Oracle opponent cheers delay in mySQL decision

Mueller said the delay in Oracle's response means a decision on the merger won't come from the European Commission until January 27.

Florian Mueller, coordinating opposition to Oracle's purchase of Sun Microsystems and mySQL, sent a note today cheering word that Oracle has asked for, and gotten, a six-day delay to answer European objections to the purchase. (Picture from Roberto Galoppini.)

Mueller, a former mySQL shareholder and strategic advisor, is working with mySQL co-founder Monty Widenius.

"Oracle is now apparently backtracking from previous claims that the European Commission has no credible theory of harm. If the EU's objections were baseless, Oracle wouldn't need more time now to develop its arguments. This is another sign of enormous weakness only three weeks after Oracle withdrew its antitrust application in Russia.

One more week won't change the fact that MySQL competes fiercely with Oracle's database products including its flagship '11g' across all major market segments. One more week won't transform a traditional company product like MySQL into a community project that could be developed by volunteers just because it's open source. The best way Oracle can make use of this extra week is to think really hard about selling MySQL to a suitable third party."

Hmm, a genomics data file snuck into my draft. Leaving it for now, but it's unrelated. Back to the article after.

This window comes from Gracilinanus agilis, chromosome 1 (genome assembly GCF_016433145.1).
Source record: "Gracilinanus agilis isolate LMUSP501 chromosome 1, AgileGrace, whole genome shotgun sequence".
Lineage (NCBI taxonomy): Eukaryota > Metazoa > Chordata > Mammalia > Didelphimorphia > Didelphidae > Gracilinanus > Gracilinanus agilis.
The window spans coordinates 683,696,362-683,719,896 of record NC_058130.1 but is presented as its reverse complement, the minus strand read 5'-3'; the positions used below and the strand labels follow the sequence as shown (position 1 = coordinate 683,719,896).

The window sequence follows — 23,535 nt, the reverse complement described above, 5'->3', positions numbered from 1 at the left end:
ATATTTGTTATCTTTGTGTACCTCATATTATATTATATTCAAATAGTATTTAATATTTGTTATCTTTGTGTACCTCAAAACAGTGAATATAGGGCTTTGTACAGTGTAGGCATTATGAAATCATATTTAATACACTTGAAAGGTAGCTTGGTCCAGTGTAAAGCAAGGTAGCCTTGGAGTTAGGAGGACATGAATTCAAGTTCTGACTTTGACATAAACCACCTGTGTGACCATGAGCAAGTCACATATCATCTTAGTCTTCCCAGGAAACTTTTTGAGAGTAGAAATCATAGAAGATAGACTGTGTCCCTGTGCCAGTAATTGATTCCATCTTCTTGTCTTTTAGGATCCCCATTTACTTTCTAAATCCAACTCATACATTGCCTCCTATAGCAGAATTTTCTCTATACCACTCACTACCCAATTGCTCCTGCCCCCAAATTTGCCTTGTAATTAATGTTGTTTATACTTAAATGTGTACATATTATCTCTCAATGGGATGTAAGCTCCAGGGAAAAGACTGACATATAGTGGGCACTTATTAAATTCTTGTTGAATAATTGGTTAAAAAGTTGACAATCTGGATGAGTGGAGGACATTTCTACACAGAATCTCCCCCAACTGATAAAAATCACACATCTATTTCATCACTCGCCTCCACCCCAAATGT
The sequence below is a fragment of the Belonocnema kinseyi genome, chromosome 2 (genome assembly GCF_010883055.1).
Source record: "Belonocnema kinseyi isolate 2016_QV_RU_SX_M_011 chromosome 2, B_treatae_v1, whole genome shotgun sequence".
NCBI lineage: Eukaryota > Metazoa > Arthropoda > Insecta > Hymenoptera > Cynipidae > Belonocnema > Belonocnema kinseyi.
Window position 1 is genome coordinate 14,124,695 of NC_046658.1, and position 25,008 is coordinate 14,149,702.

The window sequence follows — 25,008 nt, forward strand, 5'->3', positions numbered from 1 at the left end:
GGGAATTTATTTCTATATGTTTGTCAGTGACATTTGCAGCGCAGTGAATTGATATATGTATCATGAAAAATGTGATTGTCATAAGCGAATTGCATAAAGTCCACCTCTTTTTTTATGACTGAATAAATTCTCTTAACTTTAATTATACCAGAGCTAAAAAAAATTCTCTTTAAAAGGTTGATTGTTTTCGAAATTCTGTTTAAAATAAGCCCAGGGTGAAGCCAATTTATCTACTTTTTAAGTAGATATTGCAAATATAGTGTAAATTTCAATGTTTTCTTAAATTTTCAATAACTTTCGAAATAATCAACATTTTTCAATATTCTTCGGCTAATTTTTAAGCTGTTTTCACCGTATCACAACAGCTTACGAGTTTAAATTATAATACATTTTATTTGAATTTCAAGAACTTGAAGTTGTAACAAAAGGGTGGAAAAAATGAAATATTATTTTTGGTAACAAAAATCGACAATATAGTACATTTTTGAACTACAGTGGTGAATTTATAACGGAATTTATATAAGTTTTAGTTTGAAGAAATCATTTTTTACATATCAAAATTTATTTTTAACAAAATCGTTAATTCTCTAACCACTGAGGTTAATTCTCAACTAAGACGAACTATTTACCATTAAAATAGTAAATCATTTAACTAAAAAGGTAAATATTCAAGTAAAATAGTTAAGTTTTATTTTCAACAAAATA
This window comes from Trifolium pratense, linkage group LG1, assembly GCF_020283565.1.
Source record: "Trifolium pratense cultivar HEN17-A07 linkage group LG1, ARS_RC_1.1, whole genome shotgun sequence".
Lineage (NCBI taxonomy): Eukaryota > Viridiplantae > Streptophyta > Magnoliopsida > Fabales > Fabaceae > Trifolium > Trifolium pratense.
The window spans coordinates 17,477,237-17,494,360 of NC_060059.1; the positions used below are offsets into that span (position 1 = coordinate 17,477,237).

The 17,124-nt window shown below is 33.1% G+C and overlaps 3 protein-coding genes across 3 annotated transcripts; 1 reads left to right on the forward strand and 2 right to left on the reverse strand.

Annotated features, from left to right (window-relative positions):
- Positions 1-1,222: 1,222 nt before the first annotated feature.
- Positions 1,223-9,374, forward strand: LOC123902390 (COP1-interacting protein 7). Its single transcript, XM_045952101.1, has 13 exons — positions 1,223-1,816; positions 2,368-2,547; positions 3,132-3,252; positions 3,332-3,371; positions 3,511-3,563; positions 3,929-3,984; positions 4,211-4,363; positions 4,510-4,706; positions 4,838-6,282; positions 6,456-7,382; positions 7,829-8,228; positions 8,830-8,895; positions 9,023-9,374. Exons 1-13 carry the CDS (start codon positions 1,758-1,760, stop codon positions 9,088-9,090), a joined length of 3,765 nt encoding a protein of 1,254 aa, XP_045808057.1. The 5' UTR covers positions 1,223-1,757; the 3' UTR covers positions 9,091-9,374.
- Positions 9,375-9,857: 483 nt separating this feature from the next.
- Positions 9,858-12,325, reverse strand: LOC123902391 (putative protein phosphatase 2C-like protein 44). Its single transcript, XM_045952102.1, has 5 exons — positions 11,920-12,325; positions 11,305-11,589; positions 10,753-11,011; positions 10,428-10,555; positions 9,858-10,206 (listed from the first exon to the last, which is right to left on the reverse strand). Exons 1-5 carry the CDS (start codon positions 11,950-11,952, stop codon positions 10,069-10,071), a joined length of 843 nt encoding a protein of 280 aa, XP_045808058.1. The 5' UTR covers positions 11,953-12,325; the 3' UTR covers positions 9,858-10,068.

Mueller said the delay in Oracle's response means a decision on the merger won't come from the European Commission until January 27.

Widenius strongly disagrees with mySQL co-founder Marten Mickos on the Oracle-Sun deal. Mickos as written to EC Competition Commissioner Nellie Kroes asking that the deal go through.

My personal view is that Oracle could spin control of the code base into a foundation like Eclipse, with control based on investment, which would also enable money to flow in from mySQL stakeholders like Amazon.

Oracle CEO Larry Ellison insists the delay in Europe's approval is degrading the overall value of Sun, which also controls such important open source projects as Java and Open Office.

I do not disagree.

But due to its open source license Oracle is not gaining control of the mySQL code base, just becoming its commercial sponsor. So why not bring free money to support the code base and have something better to sell support on?

It's reasonable that Ellison resents the interference of European bureaucrats in Oracle's affairs. But personal feelings should not get in the way of business. This is business.

Business is just business.